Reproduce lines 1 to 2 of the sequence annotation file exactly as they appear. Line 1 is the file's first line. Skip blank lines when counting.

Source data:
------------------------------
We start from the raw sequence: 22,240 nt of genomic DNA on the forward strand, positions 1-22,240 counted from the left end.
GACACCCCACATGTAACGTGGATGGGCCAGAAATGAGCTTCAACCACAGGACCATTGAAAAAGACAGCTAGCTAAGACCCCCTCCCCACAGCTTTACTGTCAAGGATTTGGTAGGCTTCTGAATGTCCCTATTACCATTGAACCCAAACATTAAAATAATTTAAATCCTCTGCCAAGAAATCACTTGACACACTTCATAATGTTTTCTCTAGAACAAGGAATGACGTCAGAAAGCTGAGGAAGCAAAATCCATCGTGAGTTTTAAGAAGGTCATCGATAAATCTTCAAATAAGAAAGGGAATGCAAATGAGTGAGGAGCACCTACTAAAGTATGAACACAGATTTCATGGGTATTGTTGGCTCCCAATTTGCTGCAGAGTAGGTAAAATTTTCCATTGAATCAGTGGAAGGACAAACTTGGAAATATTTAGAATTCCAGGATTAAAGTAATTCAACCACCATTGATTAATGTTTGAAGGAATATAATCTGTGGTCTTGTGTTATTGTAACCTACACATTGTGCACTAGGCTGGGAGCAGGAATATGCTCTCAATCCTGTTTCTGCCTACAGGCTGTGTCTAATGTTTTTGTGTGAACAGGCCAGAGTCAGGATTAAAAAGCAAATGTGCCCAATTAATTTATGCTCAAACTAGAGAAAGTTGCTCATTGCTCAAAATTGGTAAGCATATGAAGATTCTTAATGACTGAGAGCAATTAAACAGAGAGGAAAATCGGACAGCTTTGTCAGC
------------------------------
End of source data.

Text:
We start from the raw sequence: 22,240 nt of genomic DNA on the forward strand, positions 1-22,240 counted from the left end.
GACACCCCACATGTAACGTGGATGGGCCAGAAATGAGCTTCAACCACAGGACCATTGAAAAAGACAGCTAGCTAAGACCCCCTCCCCACAGCTTTACTGTCAAGGATTTGGTAGGCTTCTGAATGTCCCTATTACCATTGAACCCAAACATTAAAATAATTTAAATCCTCTGCCAAGAAATCACTTGACACACTTCATAATGTTTTCTCTAGAACAAGGAATGACGTCAGAAAGCTGAGGAAGCAAAATCCATCGTGAGTTTTAAGAAGGTCATCGATAAATCTTCAAATAAGAAAGGGAATGCAAATGAGTGAGGAGCACCTACTAAAGTATGAACACAGATTTCATGGGTATTGTTGGCTCCCAATTTGCTGCAGAGTAGGTAAAATTTTCCATTGAATCAGTGGAAGGACAAACTTGGAAATATTTAGAATTCCAGGATTAAAGTAATTCAACCACCATTGATTAATGTTTGAAGGAATATAATCTGTGGTCTTGTGTTATTGTAACCTACACATTGTGCACTAGGCTGGGAGCAGGAATATGCTCTCAATCCTGTTTCTGCCTACAGGCTGTGTCTAATGTTTTTGTGTGAACAGGCCAGAGTCAGGATTAAAAAGCAAATGTGCCCAATTAATTTATGCTCAAACTAGAGAAAGTTGCTCATTGCTCAAAATTGGTAAGCATATGAAGATTCTTAATGACTGAGAGCAATTAAACAGAGAGGAAAATCGGACAGCTTTGTCAGC